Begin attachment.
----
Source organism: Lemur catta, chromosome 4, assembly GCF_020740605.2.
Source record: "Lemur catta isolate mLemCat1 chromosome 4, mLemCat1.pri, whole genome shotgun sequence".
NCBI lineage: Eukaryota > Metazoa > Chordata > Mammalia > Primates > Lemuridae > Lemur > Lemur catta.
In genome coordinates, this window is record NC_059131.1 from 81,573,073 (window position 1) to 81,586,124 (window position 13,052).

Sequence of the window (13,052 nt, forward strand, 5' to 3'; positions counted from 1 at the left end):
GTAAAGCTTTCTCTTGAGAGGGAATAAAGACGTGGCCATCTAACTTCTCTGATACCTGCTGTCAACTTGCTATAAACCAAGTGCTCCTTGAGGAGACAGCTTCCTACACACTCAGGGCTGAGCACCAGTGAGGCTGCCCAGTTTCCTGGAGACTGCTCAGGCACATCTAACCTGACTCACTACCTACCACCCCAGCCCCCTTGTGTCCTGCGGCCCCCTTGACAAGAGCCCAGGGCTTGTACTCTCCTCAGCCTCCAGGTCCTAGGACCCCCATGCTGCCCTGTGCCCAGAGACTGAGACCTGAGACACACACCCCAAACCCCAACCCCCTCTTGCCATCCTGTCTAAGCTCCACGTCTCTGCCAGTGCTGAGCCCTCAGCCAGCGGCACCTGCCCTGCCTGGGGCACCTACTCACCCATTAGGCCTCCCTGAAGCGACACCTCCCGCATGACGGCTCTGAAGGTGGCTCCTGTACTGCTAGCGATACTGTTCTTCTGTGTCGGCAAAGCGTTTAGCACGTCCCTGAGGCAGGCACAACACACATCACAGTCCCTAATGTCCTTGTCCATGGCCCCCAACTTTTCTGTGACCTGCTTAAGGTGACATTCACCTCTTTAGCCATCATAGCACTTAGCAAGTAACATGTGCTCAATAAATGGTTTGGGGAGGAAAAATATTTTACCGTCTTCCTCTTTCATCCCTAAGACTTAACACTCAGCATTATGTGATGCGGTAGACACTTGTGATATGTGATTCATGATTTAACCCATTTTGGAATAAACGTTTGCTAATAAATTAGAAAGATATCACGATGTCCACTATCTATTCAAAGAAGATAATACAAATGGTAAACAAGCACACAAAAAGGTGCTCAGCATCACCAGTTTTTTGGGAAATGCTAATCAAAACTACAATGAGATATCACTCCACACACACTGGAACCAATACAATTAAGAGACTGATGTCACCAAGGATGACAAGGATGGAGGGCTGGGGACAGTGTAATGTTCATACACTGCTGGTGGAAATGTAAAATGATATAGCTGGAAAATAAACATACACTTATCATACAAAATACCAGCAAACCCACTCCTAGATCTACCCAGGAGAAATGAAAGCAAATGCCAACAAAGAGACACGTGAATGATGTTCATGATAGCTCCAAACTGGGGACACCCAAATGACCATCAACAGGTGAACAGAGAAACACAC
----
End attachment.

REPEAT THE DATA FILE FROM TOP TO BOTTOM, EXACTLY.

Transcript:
Source organism: Lemur catta, chromosome 4, assembly GCF_020740605.2.
Source record: "Lemur catta isolate mLemCat1 chromosome 4, mLemCat1.pri, whole genome shotgun sequence".
NCBI lineage: Eukaryota > Metazoa > Chordata > Mammalia > Primates > Lemuridae > Lemur > Lemur catta.
In genome coordinates, this window is record NC_059131.1 from 81,573,073 (window position 1) to 81,586,124 (window position 13,052).

Sequence of the window (13,052 nt, forward strand, 5' to 3'; positions counted from 1 at the left end):
GTAAAGCTTTCTCTTGAGAGGGAATAAAGACGTGGCCATCTAACTTCTCTGATACCTGCTGTCAACTTGCTATAAACCAAGTGCTCCTTGAGGAGACAGCTTCCTACACACTCAGGGCTGAGCACCAGTGAGGCTGCCCAGTTTCCTGGAGACTGCTCAGGCACATCTAACCTGACTCACTACCTACCACCCCAGCCCCCTTGTGTCCTGCGGCCCCCTTGACAAGAGCCCAGGGCTTGTACTCTCCTCAGCCTCCAGGTCCTAGGACCCCCATGCTGCCCTGTGCCCAGAGACTGAGACCTGAGACACACACCCCAAACCCCAACCCCCTCTTGCCATCCTGTCTAAGCTCCACGTCTCTGCCAGTGCTGAGCCCTCAGCCAGCGGCACCTGCCCTGCCTGGGGCACCTACTCACCCATTAGGCCTCCCTGAAGCGACACCTCCCGCATGACGGCTCTGAAGGTGGCTCCTGTACTGCTAGCGATACTGTTCTTCTGTGTCGGCAAAGCGTTTAGCACGTCCCTGAGGCAGGCACAACACACATCACAGTCCCTAATGTCCTTGTCCATGGCCCCCAACTTTTCTGTGACCTGCTTAAGGTGACATTCACCTCTTTAGCCATCATAGCACTTAGCAAGTAACATGTGCTCAATAAATGGTTTGGGGAGGAAAAATATTTTACCGTCTTCCTCTTTCATCCCTAAGACTTAACACTCAGCATTATGTGATGCGGTAGACACTTGTGATATGTGATTCATGATTTAACCCATTTTGGAATAAACGTTTGCTAATAAATTAGAAAGATATCACGATGTCCACTATCTATTCAAAGAAGATAATACAAATGGTAAACAAGCACACAAAAAGGTGCTCAGCATCACCAGTTTTTTGGGAAATGCTAATCAAAACTACAATGAGATATCACTCCACACACACTGGAACCAATACAATTAAGAGACTGATGTCACCAAGGATGACAAGGATGGAGGGCTGGGGACAGTGTAATGTTCATACACTGCTGGTGGAAATGTAAAATGATATAGCTGGAAAATAAACATACACTTATCATACAAAATACCAGCAAACCCACTCCTAGATCTACCCAGGAGAAATGAAAGCAAATGCCAACAAAGAGACACGTGAATGATGTTCATGATAGCTCCAAACTGGGGACACCCAAATGACCATCAACAGGTGAACAGAGAAACACAC